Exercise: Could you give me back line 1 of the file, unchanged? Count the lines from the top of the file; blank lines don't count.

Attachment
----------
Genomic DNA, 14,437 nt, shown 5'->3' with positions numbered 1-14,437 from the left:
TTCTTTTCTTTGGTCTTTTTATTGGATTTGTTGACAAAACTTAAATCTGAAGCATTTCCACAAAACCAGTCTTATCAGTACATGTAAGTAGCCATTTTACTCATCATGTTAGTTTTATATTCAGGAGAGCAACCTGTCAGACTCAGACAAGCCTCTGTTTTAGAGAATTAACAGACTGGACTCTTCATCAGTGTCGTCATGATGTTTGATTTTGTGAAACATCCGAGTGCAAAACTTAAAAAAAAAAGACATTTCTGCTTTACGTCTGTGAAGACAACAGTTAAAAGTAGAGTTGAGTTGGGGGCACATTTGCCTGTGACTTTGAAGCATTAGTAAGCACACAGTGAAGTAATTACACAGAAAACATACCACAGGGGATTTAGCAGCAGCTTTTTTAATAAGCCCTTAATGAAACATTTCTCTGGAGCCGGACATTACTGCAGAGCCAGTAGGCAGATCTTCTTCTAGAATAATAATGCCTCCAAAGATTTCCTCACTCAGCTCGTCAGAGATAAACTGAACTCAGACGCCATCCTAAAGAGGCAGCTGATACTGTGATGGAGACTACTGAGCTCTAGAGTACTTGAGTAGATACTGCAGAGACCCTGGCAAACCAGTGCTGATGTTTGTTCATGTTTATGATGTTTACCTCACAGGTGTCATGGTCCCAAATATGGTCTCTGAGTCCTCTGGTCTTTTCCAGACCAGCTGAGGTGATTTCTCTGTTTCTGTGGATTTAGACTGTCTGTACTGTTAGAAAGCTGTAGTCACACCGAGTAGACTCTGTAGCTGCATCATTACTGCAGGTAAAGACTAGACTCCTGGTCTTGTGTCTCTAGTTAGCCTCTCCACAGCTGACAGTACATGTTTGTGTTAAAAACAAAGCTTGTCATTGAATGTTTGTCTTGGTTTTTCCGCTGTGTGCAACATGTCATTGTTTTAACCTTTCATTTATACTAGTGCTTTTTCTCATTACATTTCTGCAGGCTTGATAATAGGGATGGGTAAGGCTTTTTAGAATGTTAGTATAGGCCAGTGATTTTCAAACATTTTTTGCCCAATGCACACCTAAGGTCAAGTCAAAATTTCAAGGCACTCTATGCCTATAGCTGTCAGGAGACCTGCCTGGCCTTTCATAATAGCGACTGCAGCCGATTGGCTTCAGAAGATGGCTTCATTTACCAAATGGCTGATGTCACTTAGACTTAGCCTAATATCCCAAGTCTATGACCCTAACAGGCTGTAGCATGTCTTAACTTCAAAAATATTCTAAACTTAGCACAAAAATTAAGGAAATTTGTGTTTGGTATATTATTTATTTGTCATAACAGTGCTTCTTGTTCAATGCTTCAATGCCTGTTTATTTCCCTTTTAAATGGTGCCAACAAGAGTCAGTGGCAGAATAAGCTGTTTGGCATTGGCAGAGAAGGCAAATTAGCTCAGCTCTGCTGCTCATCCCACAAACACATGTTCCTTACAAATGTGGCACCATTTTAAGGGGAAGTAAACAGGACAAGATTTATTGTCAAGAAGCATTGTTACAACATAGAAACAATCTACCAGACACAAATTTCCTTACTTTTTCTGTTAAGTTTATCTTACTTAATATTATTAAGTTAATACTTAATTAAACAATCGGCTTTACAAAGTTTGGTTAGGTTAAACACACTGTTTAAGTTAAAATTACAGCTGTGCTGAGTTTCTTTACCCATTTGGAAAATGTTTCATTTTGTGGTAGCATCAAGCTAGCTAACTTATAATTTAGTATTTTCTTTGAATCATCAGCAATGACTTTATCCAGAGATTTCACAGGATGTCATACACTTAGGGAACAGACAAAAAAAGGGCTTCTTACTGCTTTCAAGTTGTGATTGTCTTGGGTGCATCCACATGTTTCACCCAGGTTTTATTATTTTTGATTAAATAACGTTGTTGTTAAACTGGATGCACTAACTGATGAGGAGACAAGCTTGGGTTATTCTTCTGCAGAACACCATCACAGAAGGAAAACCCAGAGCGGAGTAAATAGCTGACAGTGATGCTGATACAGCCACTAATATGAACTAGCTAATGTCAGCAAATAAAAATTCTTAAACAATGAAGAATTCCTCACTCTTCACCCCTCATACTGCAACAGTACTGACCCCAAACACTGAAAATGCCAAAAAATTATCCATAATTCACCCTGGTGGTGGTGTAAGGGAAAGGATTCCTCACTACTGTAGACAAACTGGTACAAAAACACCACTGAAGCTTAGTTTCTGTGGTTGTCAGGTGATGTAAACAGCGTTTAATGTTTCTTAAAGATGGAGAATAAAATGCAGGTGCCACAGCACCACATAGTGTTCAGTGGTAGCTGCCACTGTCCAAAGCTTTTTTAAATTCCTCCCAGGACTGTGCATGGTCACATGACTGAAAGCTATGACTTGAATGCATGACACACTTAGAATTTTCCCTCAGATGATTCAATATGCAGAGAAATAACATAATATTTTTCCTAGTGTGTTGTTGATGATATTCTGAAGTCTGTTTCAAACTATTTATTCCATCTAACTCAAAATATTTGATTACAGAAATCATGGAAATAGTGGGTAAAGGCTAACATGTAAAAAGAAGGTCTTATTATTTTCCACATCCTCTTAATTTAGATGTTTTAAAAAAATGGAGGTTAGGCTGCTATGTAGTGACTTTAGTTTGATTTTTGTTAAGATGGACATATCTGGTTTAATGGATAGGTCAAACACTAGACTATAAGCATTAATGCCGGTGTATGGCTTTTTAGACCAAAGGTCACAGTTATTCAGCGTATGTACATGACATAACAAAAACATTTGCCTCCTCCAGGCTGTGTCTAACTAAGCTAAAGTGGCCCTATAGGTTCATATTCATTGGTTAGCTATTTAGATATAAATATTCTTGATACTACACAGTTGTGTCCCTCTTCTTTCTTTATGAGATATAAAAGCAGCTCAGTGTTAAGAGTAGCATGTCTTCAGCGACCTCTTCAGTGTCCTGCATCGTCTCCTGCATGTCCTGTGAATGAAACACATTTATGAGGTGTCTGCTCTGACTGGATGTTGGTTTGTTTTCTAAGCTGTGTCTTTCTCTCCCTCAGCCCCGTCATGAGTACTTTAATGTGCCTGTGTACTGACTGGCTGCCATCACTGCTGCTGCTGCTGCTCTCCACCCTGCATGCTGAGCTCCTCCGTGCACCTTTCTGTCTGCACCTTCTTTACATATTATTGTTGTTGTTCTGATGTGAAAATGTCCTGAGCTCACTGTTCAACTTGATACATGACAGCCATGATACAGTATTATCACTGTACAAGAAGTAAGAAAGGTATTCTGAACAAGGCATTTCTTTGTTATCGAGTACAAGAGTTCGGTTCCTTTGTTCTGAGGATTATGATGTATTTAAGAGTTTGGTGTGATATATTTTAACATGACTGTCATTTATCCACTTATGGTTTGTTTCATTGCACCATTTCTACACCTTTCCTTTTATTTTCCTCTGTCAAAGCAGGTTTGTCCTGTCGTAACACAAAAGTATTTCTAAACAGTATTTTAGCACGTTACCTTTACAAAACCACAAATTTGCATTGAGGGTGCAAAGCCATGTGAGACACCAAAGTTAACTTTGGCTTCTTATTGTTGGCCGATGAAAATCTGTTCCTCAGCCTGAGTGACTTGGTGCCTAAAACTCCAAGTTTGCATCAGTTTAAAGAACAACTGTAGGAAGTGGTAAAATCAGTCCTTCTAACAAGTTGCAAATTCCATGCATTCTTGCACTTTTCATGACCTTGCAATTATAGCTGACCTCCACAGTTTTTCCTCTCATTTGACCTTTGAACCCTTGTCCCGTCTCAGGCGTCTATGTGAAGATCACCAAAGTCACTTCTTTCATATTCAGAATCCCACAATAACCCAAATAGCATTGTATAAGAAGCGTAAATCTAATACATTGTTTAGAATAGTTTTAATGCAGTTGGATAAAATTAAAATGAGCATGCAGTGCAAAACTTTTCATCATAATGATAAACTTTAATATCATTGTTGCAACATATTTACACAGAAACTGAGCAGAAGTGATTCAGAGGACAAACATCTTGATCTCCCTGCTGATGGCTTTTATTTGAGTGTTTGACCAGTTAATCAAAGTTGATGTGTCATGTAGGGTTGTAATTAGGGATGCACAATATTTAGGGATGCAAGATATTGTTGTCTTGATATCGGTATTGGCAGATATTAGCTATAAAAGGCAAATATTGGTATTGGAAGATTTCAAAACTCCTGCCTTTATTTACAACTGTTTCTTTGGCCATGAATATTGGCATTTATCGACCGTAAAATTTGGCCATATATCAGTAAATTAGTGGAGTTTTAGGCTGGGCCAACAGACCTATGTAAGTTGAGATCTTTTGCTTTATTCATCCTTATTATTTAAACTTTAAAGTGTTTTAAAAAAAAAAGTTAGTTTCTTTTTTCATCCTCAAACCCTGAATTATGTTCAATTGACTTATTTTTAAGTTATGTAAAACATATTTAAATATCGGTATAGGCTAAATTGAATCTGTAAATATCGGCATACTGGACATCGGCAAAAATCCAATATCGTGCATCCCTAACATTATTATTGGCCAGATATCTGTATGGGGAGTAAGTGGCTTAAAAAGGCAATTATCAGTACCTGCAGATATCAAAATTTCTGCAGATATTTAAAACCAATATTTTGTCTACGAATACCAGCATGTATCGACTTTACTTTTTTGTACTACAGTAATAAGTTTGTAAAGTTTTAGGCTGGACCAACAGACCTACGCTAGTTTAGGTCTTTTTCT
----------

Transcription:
Genomic DNA, 14,437 nt, shown 5'->3' with positions numbered 1-14,437 from the left: